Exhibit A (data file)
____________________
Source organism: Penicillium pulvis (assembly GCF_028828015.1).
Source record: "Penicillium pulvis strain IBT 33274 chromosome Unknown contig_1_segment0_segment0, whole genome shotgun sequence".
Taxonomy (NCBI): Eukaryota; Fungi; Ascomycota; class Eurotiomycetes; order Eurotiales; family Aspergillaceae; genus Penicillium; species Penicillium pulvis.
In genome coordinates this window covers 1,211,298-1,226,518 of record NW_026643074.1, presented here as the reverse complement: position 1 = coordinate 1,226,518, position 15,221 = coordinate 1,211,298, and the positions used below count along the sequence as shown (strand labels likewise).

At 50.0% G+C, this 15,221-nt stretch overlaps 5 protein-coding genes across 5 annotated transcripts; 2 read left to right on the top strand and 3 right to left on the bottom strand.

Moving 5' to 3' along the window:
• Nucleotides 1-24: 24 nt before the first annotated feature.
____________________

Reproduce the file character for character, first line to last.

Source organism: Penicillium pulvis (assembly GCF_028828015.1).
Source record: "Penicillium pulvis strain IBT 33274 chromosome Unknown contig_1_segment0_segment0, whole genome shotgun sequence".
Taxonomy (NCBI): Eukaryota; Fungi; Ascomycota; class Eurotiomycetes; order Eurotiales; family Aspergillaceae; genus Penicillium; species Penicillium pulvis.
In genome coordinates this window covers 1,211,298-1,226,518 of record NW_026643074.1, presented here as the reverse complement: position 1 = coordinate 1,226,518, position 15,221 = coordinate 1,211,298, and the positions used below count along the sequence as shown (strand labels likewise).

At 50.0% G+C, this 15,221-nt stretch overlaps 5 protein-coding genes across 5 annotated transcripts; 2 read left to right on the top strand and 3 right to left on the bottom strand.

Moving 5' to 3' along the window:
• Nucleotides 1-24: 24 nt before the first annotated feature.